|Charles V, Holy Roman Emperor|
While royal marriages were often marriages of convenience to cement an alliance, some families married to keep their family in power and exclude other families from claiming their titles. Basically, any time either a female became the monarch (e.g. Queen Victoria of the United Kingdom) or a king had only daughters, they would be the last ruler of their royal house. If the daughter-princesses married men of other noble families in an alliance and had male children with them, the oldest male child would succeed to the throne when the king died under the name of his father, not his mother and the previous king. Queen Victoria was the last British monarch of the House of Hanover; her husband Prince-Consort Albert of Saxe-Coburg and Gotha passed his name to his children and Edward VII ruled as a member of the House of Saxe-Coburg and Gotha. Therefore, some families thought if they only married within their own dynasty, they would anchor their family to its dominions for generations to come. Some families were more notorious than others for their close marriages. Dynasties that were especially prominent in their marriages between close relatives included The House of Wittelsbach of Bavaria, the British Royal Family, especially the House of Hanover, and Hapsburg Dynasty, especially the Spanish branch. The Wittelsbachs had aunt-nephew and uncle-niece marriages. The Hanovers married as follows:
- George I married his first cousin Sophia Dorothea of Celle
- George I married his third cousin once removed Caroline of Ansbach
- George III married his second cousin twice removed Charlotte of Mecklenburg-Strelitz
- George IV married his first cousin Caroline of Brunswick
- William IV married his third cousin once removed Adelaide of Saxe-Meiningen
- Victoria married her first cousin Albert of Saxe-Coburg and Gotha
|George V sweeps away his German titles.|
|Charles II of Spain, the last Spanish Hapsburg|
The Spanish Hapsburgs intermarried so much that by the time Charles II of Spain (November 6, 1665–November 1, 1700), the last Spanish Hapsburg came to the throne, his ancestor Joanna of Castile showed up in his family tree in 14 unique spots that in most people with a diverse pedigree will have 14 distinct, different people in. Everyone can have a maximum of 32 great-great-great-great-grandmothers. Joanna of Castile showed up 6 times as his great-great-great-great-grandmother leaving him with at most 26 distinct women as his great-great-great-great-grandmothers (although it is probably less, I cannot interpret his family tree enough to calculate it). Perhaps more confusing, one ancestor, Margarita of Austria was his grandmother and great-grandmother at the same time.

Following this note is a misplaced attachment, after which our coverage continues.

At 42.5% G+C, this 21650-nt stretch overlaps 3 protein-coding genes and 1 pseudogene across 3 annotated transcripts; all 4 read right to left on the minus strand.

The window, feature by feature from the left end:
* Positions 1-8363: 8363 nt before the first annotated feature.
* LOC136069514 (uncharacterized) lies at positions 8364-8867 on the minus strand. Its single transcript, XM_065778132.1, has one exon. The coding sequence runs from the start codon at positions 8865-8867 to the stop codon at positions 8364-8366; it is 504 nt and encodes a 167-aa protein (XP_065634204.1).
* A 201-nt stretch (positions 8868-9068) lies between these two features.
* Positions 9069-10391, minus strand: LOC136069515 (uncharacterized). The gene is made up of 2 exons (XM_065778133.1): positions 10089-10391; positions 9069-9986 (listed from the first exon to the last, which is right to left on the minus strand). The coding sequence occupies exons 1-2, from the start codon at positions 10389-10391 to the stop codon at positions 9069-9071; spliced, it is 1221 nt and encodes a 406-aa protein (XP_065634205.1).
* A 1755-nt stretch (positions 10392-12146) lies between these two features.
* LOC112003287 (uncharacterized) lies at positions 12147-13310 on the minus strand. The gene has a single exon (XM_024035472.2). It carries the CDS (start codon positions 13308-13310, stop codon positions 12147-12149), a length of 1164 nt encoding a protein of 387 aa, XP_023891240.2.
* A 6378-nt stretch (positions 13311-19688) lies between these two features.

King Charles had grave physical and mental illness. It is rumored that at one point in his life he exhumed the bodies of many of his ancestors to have a look at their corpses. It is suspected that he had two rare genetic diseases brought out by remote inbreeding called combined pituitary hormone deficiency and distal renal tubular acidosis. He may have also suffered from acromegaly either instead of or in addition to one or both of the disorders listed above. He also had mandibular prognathism (more on that below).
Charles II was frail and fragile; he couldn't walk until he was eight years old and was by all modern standards retarded (however, he did not have any known trisomy disorders). He was exceptionally unattractive and had a severe lack of intellect and emotional stability. He was most likely sterile and it has been suggested that neither of his marriages, one of which ended in divorce, were ever consummated. His tongue was very large and he his underbite caused him to be unable to chew food. He could barely be understood when he spoke and he drooled on himself. He died young, five days short of his 35th birthday, probably from a heart defect. His lack of an heir (and therefore his inbreeding) directly caused the fourteen-year long struggle that was the War of Spanish Succession, when as many as maybe half a million soldiers went to war to determine who would rule Spain.
|Ferdinand I, Holy Roman Emperor|
|Juan Carlos I of Spain|
it was not poor Charles II's fault that he was born deformed though. His family's avarice for power and wealth and unwillingness to take the risk of sharing that power with outsiders caused him to have less genetic diversity than a child of a brother and a sister. It is always the innocent victims of circumstance and birth that we seem to take pity on and Charles II, who could have had anything as King of Spain during the peak of the Spanish Imperial period but could not even chew his own food, certainly deserves our pity.